BALA (ANKARA) EARTHQUAKES

    450

    Ayrıca 2005 Bala depremleri de tekrar analiz edilmiştir. Çok iyi konumlandırılmış 20 Aralık 2007 depremi artçı sarsıntıdağılımı ve fay düzlemi çözümleri, Anadolu levhasının iç deformasyonu nedeniyle olası bir zayıflık zonunda (Afşar fayzonu) KB−GD yönelimli sağ-yanal doğrultu atımlı faylanmanın meydana geldiğini göstermektedir. Yapılan analizlerde,Bala depremlerinin Marmara Bölgesi’nde meydana gelen 1999 depremleri sonrasında daha doğudaki sismik aktiviteartışıyla ilişkili olabileceğini göstermektedir.

    Anahtar Sözcükler: Afşar fay zonu, artçı sarsıntı, Coulomb, Orta Anadolu, kabuk deformasyonu, deprem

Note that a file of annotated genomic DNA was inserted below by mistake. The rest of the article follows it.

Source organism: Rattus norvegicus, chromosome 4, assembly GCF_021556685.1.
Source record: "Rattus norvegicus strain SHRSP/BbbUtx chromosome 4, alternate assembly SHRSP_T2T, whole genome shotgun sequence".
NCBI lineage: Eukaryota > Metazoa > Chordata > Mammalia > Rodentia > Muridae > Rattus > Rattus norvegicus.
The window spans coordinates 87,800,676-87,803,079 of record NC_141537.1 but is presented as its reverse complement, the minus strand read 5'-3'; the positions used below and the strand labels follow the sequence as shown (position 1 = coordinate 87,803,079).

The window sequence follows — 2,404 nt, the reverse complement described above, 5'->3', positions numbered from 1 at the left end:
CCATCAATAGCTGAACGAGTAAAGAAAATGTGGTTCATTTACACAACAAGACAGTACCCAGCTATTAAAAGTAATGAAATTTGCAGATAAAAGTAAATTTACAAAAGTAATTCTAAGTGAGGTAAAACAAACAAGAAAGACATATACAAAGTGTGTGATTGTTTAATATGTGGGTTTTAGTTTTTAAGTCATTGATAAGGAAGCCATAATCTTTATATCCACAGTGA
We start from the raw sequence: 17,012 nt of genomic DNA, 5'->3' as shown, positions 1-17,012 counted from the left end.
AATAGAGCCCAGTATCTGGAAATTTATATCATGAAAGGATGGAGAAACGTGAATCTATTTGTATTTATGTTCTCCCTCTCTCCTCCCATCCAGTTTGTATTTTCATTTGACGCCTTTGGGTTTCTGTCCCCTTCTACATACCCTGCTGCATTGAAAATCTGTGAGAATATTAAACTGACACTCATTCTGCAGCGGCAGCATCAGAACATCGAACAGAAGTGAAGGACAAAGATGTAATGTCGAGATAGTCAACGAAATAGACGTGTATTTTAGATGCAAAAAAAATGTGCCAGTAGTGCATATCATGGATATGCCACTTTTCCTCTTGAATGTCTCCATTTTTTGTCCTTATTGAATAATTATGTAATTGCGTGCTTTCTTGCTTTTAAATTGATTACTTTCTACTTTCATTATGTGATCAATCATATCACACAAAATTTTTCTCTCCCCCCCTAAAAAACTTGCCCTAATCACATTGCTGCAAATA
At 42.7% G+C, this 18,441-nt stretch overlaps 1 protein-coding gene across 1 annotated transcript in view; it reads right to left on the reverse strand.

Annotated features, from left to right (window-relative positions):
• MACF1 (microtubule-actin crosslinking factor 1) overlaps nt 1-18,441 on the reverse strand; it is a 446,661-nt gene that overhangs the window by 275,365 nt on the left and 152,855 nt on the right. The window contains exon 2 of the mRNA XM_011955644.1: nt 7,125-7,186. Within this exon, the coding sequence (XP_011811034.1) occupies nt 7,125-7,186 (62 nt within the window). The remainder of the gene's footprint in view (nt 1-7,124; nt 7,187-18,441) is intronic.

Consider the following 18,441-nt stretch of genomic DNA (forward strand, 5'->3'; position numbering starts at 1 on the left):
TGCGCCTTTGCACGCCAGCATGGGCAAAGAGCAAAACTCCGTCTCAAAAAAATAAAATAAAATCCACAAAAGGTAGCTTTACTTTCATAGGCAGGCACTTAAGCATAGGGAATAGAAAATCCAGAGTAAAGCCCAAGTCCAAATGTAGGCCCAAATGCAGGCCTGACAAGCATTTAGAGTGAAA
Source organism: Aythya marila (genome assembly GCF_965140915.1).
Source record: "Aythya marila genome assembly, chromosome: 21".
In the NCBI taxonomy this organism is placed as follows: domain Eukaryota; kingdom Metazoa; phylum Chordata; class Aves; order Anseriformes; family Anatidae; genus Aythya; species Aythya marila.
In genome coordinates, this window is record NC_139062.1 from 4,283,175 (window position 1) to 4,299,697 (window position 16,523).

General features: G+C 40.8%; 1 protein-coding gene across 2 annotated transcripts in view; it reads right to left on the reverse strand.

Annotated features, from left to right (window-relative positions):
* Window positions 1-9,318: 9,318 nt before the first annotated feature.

• O. TAN ET AL.

    451

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  • BALA (ANKARA) EARTHQUAKES

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    30.07.2005M =5.0L

    15.03.2008M =5.0L

    20.12.2007M =5.6L

    27.12.2007M =5.0L

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    Figure 1. Continued.

    B